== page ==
The Sun: Did you prepare any differently for your 500th win?
Knobloch: We did not prepare any differently. We play to win every game and that is our mindset.
We prepared like we would for any game with intense practices and going over our offensive and defensive sets.
The Sun: How did you feel before the game?
Knobloch: I hope this doesn’t come off as sounding ungrateful, but in all honesty, I just wanted it to be over so we could move on and focus on the next game. I did not want this game to be a “big deal.”
I just wanted it to be like every other game. I knew the team was probably planning on doing something after, but I am not one who enjoys being the center of attention, especially when I am being honored for something I know I did not accomplish on my own.
Those 500 wins were not just mine, but also a part of all the wonderful coaches I have had the privilege of working with over the years, especially my husband, as well as all the talented players who actually played the games.
The Sun: How did you feel winning your 500th game?
Knobloch: So I know I said I did not want any celebration, but when the game ended and the entire team circled around me with flowers and cards, all wearing the same, thoughtfully made t-shirts and singing a heartfelt cheer in unison, I started to cry. It literally was one of the most touching and memorable moments of my coaching career, and I was so grateful to be able to share it with my husband, my daughter, my assistant coaches and the entire 2016 team.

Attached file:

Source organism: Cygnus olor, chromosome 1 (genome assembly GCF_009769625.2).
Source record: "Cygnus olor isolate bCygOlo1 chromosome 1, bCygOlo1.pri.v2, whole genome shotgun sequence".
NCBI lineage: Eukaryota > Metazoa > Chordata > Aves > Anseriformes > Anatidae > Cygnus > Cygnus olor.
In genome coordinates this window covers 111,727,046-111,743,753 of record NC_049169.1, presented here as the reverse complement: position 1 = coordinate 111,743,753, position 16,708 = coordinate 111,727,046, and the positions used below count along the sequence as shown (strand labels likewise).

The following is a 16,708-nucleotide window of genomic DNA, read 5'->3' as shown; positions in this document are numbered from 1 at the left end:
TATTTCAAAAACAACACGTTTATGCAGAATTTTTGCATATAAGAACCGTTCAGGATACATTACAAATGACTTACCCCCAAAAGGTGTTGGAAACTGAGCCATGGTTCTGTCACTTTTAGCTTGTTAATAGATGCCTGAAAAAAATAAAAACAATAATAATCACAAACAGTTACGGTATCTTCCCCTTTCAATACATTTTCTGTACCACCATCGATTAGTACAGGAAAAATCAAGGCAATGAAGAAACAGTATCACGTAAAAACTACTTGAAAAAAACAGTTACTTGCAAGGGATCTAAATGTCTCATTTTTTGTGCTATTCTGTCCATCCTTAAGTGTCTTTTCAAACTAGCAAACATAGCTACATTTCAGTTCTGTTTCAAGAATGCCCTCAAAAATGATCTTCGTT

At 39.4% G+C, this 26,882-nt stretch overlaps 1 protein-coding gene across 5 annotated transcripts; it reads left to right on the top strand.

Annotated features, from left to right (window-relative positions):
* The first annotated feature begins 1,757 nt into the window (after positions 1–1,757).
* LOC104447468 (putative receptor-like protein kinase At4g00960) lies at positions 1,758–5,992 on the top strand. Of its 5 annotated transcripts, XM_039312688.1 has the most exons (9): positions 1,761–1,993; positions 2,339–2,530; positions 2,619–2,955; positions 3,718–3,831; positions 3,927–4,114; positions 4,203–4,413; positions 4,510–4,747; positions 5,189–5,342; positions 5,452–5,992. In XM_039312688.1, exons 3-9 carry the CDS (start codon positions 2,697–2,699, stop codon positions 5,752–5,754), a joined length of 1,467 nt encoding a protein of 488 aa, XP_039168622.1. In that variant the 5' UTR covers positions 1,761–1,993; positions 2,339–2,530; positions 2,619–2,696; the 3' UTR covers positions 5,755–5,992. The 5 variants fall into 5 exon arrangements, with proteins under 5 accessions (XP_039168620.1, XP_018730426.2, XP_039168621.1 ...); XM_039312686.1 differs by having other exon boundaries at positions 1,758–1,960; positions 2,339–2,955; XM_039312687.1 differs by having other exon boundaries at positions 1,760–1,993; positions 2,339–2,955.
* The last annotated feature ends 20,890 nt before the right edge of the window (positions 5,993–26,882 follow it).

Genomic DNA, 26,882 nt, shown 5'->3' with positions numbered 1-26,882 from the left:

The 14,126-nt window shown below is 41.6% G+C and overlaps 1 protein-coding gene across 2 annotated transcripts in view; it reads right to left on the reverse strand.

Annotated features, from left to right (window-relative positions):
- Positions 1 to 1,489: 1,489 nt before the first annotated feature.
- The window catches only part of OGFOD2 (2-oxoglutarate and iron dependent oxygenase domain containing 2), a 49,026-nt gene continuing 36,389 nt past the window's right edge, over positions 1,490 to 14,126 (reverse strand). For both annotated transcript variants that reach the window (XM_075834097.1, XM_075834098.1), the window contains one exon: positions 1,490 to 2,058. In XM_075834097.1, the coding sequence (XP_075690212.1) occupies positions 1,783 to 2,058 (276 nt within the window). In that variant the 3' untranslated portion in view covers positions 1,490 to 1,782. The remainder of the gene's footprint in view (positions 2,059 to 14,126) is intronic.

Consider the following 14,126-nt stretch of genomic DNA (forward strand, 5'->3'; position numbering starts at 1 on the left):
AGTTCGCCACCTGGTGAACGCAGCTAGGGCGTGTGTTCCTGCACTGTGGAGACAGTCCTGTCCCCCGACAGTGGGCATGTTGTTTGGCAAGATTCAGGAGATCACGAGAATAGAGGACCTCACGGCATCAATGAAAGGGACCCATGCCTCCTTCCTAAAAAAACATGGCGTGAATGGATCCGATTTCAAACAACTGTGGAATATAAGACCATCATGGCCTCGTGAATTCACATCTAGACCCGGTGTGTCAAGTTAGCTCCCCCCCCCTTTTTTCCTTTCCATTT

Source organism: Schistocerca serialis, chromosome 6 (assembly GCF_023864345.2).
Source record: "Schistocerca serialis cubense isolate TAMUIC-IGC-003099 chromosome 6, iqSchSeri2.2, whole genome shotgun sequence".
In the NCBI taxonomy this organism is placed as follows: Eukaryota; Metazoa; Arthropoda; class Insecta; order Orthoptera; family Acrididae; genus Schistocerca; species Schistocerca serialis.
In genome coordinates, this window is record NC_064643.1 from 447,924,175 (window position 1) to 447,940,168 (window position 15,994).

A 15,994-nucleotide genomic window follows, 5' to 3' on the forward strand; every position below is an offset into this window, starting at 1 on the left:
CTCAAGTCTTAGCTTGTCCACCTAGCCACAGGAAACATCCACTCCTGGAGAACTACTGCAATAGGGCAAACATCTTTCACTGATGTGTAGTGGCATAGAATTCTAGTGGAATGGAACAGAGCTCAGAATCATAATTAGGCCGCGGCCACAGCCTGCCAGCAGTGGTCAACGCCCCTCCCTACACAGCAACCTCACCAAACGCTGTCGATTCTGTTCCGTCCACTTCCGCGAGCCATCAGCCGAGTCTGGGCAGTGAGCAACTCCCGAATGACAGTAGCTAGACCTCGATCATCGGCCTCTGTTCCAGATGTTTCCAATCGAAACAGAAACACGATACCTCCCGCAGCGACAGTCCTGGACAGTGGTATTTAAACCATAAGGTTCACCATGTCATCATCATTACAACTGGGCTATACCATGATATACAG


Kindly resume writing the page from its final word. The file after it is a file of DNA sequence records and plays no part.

The Sun: What do you hope happens in the future with yourself and the girls lacrosse team?
Knobloch: I hope that KC (her husband) and I continue to enjoy coaching together and coaching our daughter, Kacey, who is a now a sophomore on the team, for as long as we can.
As for the future of MGLAX, whether we are coaching or someone else takes the reins, I hope the team carries on all the long-lasting traditions that have been built over the years.
I hope they continue to win, take pride in wearing the uniform and always remain proud of being a part of the Moorestown girls lacrosse family.